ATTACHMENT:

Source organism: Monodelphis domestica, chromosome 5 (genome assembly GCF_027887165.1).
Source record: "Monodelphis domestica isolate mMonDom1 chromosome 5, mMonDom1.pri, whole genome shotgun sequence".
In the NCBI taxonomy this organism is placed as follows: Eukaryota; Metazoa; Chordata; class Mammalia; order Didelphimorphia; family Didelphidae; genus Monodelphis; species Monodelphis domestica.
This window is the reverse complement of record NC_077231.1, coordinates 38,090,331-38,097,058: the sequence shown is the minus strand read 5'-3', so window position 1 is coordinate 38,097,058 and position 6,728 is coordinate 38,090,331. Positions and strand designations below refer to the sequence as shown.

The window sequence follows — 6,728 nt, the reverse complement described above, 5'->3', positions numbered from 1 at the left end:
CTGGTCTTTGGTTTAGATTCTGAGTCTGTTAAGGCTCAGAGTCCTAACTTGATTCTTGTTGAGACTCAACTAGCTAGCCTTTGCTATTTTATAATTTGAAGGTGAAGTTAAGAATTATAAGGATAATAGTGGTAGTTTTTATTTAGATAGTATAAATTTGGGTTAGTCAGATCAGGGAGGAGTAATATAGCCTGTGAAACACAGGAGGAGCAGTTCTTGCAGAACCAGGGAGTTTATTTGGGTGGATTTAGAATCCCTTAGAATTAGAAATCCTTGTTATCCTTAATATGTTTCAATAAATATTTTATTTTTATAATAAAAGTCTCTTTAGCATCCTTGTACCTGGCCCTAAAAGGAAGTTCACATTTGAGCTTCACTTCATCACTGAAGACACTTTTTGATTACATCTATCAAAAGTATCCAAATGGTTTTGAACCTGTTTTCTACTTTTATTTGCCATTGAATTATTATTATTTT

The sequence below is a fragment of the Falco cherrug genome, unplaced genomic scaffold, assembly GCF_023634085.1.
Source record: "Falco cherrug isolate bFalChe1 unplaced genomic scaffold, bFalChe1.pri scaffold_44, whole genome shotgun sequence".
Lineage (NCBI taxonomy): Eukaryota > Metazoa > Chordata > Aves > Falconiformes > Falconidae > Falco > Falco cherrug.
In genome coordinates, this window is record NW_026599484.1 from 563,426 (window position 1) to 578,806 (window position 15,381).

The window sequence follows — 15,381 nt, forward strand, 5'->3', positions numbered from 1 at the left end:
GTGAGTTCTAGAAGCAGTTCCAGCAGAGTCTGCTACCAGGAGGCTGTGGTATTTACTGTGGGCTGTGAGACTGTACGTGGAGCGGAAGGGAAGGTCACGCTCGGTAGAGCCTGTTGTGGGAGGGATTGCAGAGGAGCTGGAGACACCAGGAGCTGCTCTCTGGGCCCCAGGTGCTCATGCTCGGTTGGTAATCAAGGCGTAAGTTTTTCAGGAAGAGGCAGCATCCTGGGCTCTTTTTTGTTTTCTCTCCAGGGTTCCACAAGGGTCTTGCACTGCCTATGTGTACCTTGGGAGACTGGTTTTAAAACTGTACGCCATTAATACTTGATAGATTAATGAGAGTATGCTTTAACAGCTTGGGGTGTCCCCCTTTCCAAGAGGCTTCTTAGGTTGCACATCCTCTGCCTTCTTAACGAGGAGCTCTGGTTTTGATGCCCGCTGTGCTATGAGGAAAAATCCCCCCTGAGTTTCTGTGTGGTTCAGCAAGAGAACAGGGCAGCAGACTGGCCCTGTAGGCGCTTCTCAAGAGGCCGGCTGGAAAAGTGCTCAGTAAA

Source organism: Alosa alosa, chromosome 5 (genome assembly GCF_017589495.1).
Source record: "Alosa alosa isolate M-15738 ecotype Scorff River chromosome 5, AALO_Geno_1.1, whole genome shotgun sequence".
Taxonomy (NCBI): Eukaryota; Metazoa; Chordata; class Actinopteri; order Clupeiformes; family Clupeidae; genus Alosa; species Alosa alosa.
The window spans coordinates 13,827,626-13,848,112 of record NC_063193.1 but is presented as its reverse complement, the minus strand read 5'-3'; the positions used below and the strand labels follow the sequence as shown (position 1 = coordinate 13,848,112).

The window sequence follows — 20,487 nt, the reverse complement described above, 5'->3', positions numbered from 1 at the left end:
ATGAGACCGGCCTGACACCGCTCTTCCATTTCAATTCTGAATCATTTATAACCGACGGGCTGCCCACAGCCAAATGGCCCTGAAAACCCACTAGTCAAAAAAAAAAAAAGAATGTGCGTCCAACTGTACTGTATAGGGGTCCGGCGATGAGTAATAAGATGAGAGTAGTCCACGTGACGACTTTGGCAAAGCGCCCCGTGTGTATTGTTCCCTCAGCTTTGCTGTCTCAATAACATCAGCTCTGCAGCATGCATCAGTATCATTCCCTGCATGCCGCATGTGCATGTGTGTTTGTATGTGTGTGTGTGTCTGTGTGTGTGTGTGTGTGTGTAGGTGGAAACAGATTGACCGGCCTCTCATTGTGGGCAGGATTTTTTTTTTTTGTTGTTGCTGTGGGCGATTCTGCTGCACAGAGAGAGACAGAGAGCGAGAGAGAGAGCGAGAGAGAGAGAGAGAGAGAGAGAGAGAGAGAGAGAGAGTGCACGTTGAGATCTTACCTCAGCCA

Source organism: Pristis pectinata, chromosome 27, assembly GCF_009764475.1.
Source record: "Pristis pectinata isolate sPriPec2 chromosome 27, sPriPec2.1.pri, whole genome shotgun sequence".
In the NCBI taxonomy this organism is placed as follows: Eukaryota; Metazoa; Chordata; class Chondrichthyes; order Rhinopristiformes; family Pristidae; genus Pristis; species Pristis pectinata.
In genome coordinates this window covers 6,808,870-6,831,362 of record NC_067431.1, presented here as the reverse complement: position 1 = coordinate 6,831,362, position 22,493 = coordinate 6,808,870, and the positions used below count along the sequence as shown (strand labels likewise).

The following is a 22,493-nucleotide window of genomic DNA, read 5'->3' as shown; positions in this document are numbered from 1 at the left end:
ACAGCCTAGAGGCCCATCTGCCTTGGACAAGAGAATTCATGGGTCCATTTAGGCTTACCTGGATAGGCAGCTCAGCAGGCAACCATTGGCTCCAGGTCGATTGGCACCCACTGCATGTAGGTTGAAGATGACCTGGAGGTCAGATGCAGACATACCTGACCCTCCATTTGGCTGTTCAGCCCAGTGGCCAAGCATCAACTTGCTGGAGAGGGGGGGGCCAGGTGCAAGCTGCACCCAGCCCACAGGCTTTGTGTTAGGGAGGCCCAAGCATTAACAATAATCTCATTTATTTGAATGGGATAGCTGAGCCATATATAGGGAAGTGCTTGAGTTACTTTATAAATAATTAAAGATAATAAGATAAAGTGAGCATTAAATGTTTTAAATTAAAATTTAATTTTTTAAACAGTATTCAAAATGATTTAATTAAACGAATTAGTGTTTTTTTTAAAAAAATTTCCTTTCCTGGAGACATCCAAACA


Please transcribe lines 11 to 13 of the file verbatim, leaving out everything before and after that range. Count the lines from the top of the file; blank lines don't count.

The window sequence follows — 15,381 nt, forward strand, 5'->3', positions numbered from 1 at the left end:
GTGAGTTCTAGAAGCAGTTCCAGCAGAGTCTGCTACCAGGAGGCTGTGGTATTTACTGTGGGCTGTGAGACTGTACGTGGAGCGGAAGGGAAGGTCACGCTCGGTAGAGCCTGTTGTGGGAGGGATTGCAGAGGAGCTGGAGACACCAGGAGCTGCTCTCTGGGCCCCAGGTGCTCATGCTCGGTTGGTAATCAAGGCGTAAGTTTTTCAGGAAGAGGCAGCATCCTGGGCTCTTTTTTGTTTTCTCTCCAGGGTTCCACAAGGGTCTTGCACTGCCTATGTGTACCTTGGGAGACTGGTTTTAAAACTGTACGCCATTAATACTTGATAGATTAATGAGAGTATGCTTTAACAGCTTGGGGTGTCCCCCTTTCCAAGAGGCTTCTTAGGTTGCACATCCTCTGCCTTCTTAACGAGGAGCTCTGGTTTTGATGCCCGCTGTGCTATGAGGAAAAATCCCCCCTGAGTTTCTGTGTGGTTCAGCAAGAGAACAGGGCAGCAGACTGGCCCTGTAGGCGCTTCTCAAGAGGCCGGCTGGAAAAGTGCTCAGTAAA

Source organism: Alosa alosa, chromosome 5 (genome assembly GCF_017589495.1).